[0061] As previously described, preferred embodiments of the invention provide for a plurality of the semiconductor components to be linked components. Such integration of these components can be applied, among other things, to the formation of such combinations as:

[0062] (a) an integrated in-plane laser and electro-absorption modulator;

[0063] (b) an integrated in-plane laser and electro-refraction modulator;

[0064] (c) an integrated in-plane semiconductor optical amplifier (SOA) and a modulator;

[0065] (d) an integrated in-plane laser and a passive optical waveguide;

[0066] (e) an integrated in-plane semiconductor optical amplifier (SOA) and a passive optical waveguide;

[0067] (f) an integrated passive waveguide and an in-plane optical detector;

[0068] (g) a field effect transistor (FET) and one or more photonic components.

[0069] In addition, some applications may require separate components to be co-fabricated on a substrate, and the techniques described will apply equally well to these.

[0070] It should be noted that the above description concentrates on the “active” regions of the optoelectronic devices, e.g. where the light is mainly localised (passive waveguide), or generated (as in a laser), or amplified (as in an amplifier), or absorbed (as in a detector). Complete devices (i.e. lasers, amplifiers, etc.) will involve several other layers to form a complete device. These may be doped layers to aid conductions of current or application of electric fields, or simply used as cladding regions for the guiding process.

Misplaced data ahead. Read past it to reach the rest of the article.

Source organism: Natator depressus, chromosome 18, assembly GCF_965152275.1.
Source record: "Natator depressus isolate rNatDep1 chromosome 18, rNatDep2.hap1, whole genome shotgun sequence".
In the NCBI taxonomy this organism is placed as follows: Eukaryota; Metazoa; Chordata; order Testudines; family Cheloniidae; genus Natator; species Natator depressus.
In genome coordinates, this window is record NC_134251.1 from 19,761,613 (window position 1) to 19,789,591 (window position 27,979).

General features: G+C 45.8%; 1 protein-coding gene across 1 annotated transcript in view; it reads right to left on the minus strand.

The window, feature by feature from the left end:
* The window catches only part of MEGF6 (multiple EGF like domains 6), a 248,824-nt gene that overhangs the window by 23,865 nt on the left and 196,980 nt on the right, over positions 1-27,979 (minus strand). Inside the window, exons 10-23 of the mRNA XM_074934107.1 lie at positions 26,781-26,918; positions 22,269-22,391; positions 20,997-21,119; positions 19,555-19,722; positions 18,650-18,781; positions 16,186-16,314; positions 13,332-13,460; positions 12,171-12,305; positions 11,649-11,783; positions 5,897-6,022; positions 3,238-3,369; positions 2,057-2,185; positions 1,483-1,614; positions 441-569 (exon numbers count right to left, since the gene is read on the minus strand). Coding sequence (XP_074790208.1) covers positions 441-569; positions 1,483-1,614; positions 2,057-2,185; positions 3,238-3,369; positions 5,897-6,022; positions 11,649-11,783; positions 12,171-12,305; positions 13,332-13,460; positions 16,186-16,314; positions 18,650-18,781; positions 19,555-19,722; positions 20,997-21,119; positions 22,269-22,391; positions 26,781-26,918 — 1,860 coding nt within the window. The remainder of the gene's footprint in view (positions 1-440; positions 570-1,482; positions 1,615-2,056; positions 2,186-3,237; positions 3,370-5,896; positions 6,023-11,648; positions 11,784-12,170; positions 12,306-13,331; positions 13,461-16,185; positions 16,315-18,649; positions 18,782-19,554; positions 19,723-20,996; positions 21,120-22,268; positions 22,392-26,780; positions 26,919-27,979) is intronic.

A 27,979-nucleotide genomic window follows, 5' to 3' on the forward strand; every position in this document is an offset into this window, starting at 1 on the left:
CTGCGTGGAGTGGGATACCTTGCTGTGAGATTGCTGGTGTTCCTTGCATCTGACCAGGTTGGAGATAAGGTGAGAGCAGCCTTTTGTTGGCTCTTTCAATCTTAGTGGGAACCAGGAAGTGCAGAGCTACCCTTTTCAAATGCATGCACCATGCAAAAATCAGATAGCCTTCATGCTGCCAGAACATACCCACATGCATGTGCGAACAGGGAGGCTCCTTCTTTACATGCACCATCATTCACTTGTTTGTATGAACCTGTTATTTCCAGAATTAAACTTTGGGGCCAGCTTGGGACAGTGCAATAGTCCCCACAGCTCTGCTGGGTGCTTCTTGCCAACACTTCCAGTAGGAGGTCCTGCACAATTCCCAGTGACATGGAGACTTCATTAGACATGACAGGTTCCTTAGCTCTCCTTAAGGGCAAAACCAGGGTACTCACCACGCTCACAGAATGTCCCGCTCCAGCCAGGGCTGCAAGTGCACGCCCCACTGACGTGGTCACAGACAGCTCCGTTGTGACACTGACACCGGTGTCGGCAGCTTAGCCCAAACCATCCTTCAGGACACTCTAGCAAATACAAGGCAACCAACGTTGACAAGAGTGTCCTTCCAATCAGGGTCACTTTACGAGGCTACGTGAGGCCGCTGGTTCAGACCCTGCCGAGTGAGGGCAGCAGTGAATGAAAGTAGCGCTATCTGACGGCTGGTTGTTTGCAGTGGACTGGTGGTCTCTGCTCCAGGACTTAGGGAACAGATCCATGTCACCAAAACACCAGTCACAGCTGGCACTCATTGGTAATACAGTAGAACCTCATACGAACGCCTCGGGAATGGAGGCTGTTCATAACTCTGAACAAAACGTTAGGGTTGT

Classifications
U.S. Classification438/481, 257/E21.119, 257/E21.126, 438/607
International ClassificationG02F1/017, H01S5/323, H01S5/50, C30B25/12, H01S5/026, H01S5/20, H01S5/40, H01L21/20, H01L21/205
Cooperative ClassificationH01L21/02658, H01L21/02546, H01L21/02395, H01L21/0254, H01L21/0243, H01S5/0265, H01S5/2077, H01S5/50, C30B25/12
European ClassificationH01L21/02K4C1B1, H01L21/02K4T2, H01L21/02K4C1B3, H01L21/02K4A5S, H01L21/02K4A1B3, H01S5/026F, C30B25/12
Legal Events
DateCodeEventDescription
Aug 13, 2004ASAssignment
Owner name: EPIIC LIMITED, UNITED KINGDOM
Free format text: ASSIGNMENT OF ASSIGNORS INTEREST;ASSIGNORS:STAVRINOU, PAUL NICHOLAS;JONES, TIMOTHY SIMON;PARRY, GARETH;REEL/FRAME:015854/0635;SIGNING DATES FROM 20040714 TO 20040726
Jan 10, 2011REMIMaintenance fee reminder mailed
Jun 5, 2011LAPSLapse for failure to pay maintenance fees
Jul 26, 2011FPExpired due to failure to pay maintenance fee
Effective date: 20110605